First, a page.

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Friday, 13 July, 2001, 21:44 GMT 22:44 UK
Three years for road-rage dog killer
Leo, the dog killed in a road-rage incident
The road-rage killing of Leo shocked America
The California man who killed a small dog by throwing it into oncoming traffic in a fit of road-rage has been sentenced to three years in prison.

Trial spectators in the San Jose courtroom applauded as the judge read the sentence.


I believe that prison can send a message and it can deter

Judge Kevin Murphy
Andrew Burnett asked the court for mercy, saying: "I'm really sorry for what happened. If there's anything I could ever say or do to bring back Leo [the dog], I would."

But San Jose Superior Court Judge Kevin Murphy rejected Burnett's apology as insincere and gave him the maximum three-year penalty, instead of the probation recommended by county officials.

Burnett, 27, a former telephone repair man, was convicted last month of felony animal cruelty.

He killed the dog, a 10-year-old bichon frise, after he was involved in a road collision with its owner, Sara McBurnett, outside San Jose International Airport on 11 February 2000.


Andrew Burnett was enraged by a minor incident in traffic and took out his rage on Leo because he was the easiest target

Sara McBurnett
The accident was minor, but Ms McBurnett and other witnesses said Burnett lost his temper, yelled at Ms McBurnett, and then snatched the dog out of her car, hurled it into the traffic, and sped off in his own vehicle.

"It's a case of rage-induced violence," the judge said. "I believe that prison can send a message and it can deter."

The judge described as "absolutely ridiculous" the defence claim that Burnett instinctively snatched the dog from the car after it bit him.

The Santa Clara County Probation Department had recommended a year in jail followed by probation, but Ms McBurnett launched a vigorous campaign to get Burnett the maximum penalty.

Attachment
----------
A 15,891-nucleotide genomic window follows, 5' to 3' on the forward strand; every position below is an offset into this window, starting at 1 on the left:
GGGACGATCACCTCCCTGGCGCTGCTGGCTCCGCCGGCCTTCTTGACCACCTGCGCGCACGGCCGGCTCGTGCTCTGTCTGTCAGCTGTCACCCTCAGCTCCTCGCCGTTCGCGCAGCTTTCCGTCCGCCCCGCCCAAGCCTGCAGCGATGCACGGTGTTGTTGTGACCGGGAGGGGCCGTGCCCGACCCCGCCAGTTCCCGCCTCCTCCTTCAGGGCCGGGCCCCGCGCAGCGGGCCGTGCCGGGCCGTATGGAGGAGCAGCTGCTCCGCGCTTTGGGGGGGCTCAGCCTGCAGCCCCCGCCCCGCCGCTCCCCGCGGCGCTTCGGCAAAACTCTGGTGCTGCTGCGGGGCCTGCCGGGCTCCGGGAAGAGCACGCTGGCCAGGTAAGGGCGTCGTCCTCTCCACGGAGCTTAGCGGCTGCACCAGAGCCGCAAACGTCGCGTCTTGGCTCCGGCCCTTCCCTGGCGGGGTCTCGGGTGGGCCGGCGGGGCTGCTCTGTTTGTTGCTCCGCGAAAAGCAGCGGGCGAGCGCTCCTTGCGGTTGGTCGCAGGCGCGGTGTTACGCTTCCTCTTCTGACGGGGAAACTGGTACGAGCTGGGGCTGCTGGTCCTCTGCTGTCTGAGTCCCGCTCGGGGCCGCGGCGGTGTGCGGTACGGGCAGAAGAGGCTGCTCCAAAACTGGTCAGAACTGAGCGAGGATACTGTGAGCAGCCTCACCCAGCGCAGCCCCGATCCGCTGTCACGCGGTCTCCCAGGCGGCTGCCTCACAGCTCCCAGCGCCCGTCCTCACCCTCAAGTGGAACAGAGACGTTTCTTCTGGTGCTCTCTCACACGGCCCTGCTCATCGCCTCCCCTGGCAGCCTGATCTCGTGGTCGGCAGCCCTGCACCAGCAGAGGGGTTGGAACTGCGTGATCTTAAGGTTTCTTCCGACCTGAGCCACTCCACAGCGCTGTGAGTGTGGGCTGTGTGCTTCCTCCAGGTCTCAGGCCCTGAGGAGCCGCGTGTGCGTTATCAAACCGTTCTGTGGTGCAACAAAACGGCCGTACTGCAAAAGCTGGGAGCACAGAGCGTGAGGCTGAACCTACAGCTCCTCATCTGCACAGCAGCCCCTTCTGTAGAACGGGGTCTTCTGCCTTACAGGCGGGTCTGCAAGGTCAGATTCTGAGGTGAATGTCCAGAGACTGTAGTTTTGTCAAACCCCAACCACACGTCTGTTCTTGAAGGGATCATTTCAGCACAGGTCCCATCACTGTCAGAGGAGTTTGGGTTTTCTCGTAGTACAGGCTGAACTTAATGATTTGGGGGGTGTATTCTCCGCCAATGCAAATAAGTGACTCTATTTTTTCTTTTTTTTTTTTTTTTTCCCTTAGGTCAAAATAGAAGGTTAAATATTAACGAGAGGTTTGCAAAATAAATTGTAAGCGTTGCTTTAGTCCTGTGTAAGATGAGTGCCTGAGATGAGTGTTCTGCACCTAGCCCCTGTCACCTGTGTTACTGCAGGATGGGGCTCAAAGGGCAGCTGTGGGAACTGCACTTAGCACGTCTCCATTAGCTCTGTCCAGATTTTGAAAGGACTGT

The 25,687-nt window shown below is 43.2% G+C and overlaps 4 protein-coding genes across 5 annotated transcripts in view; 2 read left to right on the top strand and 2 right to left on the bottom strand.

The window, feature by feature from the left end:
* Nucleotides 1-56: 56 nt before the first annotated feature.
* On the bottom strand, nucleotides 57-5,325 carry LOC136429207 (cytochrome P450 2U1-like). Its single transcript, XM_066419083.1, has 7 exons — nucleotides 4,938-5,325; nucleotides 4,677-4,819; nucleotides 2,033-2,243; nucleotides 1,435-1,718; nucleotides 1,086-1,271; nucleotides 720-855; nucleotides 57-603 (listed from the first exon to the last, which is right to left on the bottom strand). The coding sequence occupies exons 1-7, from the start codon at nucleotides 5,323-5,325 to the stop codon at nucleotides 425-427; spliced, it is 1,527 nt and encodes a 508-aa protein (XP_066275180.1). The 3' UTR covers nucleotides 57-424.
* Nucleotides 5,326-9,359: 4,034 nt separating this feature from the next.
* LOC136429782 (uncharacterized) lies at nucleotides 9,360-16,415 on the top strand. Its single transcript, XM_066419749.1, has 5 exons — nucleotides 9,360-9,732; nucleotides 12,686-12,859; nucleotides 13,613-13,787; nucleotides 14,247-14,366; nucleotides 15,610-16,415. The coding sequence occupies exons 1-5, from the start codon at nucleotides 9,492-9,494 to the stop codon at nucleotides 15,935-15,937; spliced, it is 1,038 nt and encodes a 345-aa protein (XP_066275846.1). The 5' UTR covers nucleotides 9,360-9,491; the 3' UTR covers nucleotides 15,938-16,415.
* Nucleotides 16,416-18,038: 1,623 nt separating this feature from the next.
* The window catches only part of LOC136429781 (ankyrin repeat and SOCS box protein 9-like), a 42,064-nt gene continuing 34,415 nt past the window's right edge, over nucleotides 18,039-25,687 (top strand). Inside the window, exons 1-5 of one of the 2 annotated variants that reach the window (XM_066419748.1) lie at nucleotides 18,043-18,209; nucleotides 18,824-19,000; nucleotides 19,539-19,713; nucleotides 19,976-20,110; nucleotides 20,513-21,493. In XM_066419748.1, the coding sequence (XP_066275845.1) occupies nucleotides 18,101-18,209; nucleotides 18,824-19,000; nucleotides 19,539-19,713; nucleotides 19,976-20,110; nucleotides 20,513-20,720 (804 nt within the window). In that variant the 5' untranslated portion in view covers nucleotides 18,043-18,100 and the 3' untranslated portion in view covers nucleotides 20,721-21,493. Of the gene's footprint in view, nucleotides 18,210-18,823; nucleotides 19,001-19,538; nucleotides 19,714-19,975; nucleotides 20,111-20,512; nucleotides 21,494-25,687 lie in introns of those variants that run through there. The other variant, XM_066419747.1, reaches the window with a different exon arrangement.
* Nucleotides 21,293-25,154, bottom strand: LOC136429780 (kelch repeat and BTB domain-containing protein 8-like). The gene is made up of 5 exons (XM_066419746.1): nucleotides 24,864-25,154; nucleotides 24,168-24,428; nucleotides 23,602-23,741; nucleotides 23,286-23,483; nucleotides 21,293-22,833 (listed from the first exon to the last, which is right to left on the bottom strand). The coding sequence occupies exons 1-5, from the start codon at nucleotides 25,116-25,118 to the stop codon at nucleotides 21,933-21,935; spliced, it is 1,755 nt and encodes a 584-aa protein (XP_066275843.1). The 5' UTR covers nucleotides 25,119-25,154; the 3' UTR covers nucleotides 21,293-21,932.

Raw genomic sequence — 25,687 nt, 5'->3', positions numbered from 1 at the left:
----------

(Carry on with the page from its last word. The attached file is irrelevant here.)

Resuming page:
"Andrew Burnett was enraged by a minor incident in traffic and took out his rage on Leo because he was the easiest target," Ms McBurnett said before sentence was passed.

"His clear intent was to terrorise me in the fastest and severest way he could under the circumstances," she said.

$120,000 reward

About $120,000 in donations were made to a reward fund for information on the dog's killer, who became known as "the most hated man in America", but despite extensive public attention, investigators had little to go on.

There was only a description of a thin white man in his 20s with a goatee and the car he was driving.

Finally, in December, an anonymous e-mail pointed to Burnett, who was already under investigation by the police for other charges.

In April, Burnett was indicted by a grand jury and pleaded not guilty to the charges.

About $75,000 of the reward will go to John Mora, a San Jose man who witnessed the crime. The rest will be split evenly among four other citizens who helped with the investigation.

 WATCH/LISTEN
 ON THIS STORY
The BBC's Peter Bowes in Los Angeles
"He grabbed her small dog through a car window"
See also:

23 Apr 00 | From Our Own Correspondent
Californian road to anger
16 Mar 00 | Americas
$100,000 reward on road rage dog
09 Mar 00 | Americas
$50,000 reward for dog killer
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